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Launching the UK's first research centre for Congenital Heart Defects

4 May 2016 11:00AM

University Campus Suffolk (UCS) and The Somerville Foundation, a specialist charity supporting patients with heart conditions, have partnered to establish a new state-of-the-art research centre based in Suffolk.

The first ever dedicated congenital heart research centre in the UK, and part of only a handful worldwide, will focus on finding more effective ways to treat and support individuals with congenital heart conditions.

It will utilise UCSs expertise in cardiovascular science, exercise physiology and psychology and The Somerville Foundations expertise in supporting people with the condition.

The centre will be screening members of the public as well as sportsmen and women for heart conditions such as those affecting footballer Fabrice Muamba and more recently England Cricketer James Taylor.

University Campus Suffolk will be using the same state of the art facilities to investigate congenital heart disease that will used on the new Masters Degree programme from September specialising in sports science and coaching in partnership with Ipswich Town Football Club.

Congenital Heart Defects (CHD) are the most common type of birth defect and the leading cause of infant death in the UK. 9 out of every 1000 babies being born with congenital heart disease.There are estimated to be over 250,000 adults who were born with a heart condition in the UK.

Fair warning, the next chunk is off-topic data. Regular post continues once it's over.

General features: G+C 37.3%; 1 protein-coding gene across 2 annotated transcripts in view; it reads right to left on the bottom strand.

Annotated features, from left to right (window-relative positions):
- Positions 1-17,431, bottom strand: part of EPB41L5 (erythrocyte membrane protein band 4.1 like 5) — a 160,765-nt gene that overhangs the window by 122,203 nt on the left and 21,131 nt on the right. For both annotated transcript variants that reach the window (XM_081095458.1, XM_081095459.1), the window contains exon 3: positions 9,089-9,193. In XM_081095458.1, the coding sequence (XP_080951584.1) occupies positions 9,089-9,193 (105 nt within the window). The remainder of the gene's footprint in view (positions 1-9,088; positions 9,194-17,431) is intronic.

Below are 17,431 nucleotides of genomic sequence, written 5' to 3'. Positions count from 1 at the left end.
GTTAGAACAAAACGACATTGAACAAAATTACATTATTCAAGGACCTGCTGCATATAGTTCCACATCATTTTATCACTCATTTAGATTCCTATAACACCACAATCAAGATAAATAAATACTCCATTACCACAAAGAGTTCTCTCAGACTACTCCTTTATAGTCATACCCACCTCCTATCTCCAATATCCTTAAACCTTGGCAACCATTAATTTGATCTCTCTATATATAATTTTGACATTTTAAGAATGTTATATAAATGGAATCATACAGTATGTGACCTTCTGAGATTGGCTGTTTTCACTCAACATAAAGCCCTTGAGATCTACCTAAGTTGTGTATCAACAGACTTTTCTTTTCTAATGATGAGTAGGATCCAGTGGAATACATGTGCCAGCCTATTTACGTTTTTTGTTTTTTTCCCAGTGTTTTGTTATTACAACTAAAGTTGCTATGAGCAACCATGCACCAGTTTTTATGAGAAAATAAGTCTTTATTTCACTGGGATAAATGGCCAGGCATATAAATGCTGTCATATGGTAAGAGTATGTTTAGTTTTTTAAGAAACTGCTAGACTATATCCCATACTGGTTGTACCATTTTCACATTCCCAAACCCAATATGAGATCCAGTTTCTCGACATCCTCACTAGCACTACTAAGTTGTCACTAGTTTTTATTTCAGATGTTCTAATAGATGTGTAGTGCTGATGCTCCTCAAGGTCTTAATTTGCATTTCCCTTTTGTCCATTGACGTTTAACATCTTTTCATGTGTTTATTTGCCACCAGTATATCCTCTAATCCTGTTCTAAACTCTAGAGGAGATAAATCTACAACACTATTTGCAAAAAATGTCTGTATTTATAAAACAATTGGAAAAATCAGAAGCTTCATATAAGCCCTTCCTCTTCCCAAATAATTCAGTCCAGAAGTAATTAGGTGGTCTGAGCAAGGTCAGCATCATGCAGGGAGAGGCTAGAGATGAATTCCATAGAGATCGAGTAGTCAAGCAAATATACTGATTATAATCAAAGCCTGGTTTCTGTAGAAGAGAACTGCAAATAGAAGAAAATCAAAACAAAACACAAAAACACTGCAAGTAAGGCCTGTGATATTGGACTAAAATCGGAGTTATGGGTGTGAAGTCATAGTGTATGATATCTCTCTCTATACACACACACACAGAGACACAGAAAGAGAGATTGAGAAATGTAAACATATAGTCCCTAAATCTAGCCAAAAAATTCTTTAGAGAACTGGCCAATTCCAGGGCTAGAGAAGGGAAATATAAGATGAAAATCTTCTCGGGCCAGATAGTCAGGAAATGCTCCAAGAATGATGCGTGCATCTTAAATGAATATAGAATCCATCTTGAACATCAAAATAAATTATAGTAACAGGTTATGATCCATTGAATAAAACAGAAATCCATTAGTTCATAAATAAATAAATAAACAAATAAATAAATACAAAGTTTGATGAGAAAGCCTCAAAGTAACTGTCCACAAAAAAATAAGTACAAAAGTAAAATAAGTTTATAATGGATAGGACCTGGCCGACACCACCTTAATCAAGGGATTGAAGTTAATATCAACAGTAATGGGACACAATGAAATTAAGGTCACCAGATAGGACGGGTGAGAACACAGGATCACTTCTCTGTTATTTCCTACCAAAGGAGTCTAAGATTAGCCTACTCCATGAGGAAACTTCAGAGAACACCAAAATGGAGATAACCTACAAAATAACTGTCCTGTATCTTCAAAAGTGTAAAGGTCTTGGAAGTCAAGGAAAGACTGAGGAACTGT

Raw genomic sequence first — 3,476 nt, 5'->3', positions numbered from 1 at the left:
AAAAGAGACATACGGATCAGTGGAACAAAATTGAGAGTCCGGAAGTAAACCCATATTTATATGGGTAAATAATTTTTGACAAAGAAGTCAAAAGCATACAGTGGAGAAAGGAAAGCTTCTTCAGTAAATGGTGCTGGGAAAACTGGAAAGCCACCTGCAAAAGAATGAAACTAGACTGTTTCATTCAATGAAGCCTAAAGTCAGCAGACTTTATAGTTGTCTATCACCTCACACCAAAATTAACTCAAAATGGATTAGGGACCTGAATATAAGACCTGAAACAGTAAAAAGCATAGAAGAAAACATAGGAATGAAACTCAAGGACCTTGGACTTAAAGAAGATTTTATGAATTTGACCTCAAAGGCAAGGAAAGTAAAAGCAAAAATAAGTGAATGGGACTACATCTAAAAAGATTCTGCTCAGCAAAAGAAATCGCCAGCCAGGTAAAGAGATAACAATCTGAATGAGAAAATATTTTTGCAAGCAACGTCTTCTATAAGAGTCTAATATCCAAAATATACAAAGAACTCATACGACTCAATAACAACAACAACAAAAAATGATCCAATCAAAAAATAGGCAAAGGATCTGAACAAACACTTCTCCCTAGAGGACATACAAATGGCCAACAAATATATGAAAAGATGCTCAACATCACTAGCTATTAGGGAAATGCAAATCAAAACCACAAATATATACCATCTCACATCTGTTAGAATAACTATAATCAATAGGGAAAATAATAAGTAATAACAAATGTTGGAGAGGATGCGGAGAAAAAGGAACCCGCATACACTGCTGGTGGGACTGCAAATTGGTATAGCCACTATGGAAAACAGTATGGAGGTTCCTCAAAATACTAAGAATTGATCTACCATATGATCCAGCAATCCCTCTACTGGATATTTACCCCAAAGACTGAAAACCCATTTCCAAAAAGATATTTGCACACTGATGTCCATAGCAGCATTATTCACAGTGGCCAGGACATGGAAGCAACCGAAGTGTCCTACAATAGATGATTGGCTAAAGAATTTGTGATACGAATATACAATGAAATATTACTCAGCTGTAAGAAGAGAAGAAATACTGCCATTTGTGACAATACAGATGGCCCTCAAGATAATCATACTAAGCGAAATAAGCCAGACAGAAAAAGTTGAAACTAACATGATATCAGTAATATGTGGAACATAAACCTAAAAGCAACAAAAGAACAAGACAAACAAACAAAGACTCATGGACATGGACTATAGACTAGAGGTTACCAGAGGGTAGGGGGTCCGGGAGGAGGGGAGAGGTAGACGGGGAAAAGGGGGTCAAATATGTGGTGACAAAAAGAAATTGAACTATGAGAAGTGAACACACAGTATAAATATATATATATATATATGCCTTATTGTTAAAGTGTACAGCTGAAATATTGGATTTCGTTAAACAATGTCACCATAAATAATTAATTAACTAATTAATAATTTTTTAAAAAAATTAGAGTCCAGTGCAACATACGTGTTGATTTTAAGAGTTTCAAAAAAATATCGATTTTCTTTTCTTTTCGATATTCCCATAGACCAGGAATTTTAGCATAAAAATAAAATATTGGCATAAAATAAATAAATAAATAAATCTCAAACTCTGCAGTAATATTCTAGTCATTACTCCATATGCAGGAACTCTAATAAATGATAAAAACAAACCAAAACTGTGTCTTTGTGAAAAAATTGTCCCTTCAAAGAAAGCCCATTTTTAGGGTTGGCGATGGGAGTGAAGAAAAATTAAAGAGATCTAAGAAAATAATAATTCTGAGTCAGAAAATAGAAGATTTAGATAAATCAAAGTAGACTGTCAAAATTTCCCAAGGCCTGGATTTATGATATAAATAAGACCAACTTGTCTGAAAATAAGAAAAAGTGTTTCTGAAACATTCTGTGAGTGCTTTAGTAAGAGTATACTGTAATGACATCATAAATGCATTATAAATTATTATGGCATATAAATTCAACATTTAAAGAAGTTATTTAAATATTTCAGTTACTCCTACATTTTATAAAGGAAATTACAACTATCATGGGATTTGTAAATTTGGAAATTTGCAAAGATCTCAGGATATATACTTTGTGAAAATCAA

Around 15,000 patients are ticking time bombs, are lost to follow up and arent receiving the specialist support that they need.

Recent advances in medicine have improved survival rates, but many patients face physical limitations and an uncertain lifespan into their adulthood.

UCS and The Somerville Foundation hope that the research undertaken at this new centre will improve the lives of individuals with congenital heart disease and improve the cardiac screening of the young in the UK.

The centre will be researching new areas including tissue engineering.

Recently published research shows links between post-traumatic stress disorder and congenital heart disease. The team at UCS includes expert psychologists and will carry out research into congenital heart disease and mental health problems.

Work that will help patients manage their heart condition has already started, with researchers looking into the mechanisms of exercise behaviour for the betterment of cardiac function.